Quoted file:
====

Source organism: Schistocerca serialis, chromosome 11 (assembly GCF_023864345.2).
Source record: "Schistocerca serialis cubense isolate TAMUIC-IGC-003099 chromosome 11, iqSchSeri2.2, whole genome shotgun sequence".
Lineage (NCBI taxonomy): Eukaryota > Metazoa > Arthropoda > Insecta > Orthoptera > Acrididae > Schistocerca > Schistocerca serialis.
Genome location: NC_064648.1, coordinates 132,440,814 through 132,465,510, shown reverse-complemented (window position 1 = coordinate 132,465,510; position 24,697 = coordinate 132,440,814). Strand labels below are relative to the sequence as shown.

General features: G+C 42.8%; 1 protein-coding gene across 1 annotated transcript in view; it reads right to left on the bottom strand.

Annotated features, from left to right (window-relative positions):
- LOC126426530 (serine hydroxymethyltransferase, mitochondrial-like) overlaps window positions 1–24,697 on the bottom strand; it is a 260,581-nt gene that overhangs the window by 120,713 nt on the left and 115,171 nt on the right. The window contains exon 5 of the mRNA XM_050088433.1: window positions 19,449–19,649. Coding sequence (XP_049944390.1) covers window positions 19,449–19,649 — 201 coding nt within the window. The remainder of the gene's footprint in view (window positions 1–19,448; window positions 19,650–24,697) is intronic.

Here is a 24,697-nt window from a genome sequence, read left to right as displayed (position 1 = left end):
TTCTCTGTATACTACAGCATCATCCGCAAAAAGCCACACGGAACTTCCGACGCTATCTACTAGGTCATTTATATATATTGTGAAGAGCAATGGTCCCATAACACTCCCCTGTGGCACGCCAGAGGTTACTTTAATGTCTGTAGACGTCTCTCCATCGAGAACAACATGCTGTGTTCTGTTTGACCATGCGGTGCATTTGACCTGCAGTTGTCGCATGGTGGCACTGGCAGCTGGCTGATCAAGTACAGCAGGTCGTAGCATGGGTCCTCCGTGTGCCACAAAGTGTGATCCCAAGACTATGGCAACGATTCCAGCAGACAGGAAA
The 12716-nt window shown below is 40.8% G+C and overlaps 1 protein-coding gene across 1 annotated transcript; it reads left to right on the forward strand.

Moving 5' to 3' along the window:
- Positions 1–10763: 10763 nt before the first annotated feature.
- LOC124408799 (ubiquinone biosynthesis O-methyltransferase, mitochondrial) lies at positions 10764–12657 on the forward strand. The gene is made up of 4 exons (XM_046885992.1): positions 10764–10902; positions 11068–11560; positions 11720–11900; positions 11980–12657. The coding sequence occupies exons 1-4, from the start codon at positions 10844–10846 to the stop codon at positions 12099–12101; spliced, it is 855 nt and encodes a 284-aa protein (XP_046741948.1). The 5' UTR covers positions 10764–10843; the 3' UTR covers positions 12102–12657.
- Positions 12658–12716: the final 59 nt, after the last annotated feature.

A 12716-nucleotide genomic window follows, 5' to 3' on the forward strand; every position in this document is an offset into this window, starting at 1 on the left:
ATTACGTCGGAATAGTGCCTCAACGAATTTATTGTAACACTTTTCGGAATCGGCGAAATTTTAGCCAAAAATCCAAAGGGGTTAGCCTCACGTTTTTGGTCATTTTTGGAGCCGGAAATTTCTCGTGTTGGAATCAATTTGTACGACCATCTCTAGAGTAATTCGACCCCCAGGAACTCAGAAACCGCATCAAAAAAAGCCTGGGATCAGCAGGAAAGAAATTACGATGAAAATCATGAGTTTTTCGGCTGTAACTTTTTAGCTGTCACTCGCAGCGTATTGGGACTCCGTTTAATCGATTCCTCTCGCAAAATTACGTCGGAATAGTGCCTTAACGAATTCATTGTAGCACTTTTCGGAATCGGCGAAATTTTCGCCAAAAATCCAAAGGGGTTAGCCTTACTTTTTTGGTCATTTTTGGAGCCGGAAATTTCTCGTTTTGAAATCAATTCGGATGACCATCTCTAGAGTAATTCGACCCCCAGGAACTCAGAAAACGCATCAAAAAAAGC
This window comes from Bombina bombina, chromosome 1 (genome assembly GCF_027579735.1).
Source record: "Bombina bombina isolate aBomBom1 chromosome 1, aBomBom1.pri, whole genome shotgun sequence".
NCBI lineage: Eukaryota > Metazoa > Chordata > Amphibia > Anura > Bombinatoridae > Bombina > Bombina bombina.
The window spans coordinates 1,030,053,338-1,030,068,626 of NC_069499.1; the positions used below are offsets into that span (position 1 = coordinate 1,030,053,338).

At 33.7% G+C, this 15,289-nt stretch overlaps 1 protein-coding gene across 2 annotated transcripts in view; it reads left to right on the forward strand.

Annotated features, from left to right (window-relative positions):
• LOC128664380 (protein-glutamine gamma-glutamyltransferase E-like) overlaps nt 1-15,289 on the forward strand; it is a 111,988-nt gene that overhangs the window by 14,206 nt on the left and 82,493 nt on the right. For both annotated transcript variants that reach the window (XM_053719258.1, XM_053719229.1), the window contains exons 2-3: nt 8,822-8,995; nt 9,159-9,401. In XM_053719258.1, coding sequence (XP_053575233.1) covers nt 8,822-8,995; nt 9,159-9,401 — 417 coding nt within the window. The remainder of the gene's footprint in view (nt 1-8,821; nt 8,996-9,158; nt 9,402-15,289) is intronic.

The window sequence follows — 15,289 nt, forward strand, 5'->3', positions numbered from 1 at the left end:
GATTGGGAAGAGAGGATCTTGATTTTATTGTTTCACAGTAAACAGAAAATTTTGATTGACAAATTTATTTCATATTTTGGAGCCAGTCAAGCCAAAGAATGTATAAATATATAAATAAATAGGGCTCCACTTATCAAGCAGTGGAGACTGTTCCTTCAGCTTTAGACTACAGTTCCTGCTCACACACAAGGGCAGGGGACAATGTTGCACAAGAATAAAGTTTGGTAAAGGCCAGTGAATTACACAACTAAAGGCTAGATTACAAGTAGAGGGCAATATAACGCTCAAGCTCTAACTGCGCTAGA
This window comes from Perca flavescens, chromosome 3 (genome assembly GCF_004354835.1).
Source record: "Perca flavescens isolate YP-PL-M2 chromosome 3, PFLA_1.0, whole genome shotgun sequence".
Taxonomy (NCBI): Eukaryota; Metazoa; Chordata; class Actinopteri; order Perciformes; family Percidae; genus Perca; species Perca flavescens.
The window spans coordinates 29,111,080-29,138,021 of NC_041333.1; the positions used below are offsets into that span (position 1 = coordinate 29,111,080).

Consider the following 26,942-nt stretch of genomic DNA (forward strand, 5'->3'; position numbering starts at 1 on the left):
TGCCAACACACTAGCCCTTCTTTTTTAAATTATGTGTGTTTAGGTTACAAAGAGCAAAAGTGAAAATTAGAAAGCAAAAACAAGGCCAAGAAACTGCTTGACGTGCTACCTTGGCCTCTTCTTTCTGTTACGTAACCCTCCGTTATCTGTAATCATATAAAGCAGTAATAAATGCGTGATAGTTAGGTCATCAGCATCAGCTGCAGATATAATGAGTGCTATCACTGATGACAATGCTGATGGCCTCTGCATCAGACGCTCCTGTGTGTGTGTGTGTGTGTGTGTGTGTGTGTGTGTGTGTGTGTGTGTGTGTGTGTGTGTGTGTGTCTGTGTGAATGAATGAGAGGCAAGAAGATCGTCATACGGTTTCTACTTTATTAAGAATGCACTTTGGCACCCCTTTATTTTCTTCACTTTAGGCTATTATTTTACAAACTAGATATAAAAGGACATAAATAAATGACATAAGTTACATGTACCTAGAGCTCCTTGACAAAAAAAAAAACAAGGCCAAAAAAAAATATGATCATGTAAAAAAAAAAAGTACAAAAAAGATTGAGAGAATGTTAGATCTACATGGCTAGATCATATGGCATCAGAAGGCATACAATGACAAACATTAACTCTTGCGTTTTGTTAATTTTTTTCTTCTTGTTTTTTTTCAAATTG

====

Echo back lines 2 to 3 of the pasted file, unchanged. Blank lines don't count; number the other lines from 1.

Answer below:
Source record: "Schistocerca serialis cubense isolate TAMUIC-IGC-003099 chromosome 11, iqSchSeri2.2, whole genome shotgun sequence".
Lineage (NCBI taxonomy): Eukaryota > Metazoa > Arthropoda > Insecta > Orthoptera > Acrididae > Schistocerca > Schistocerca serialis.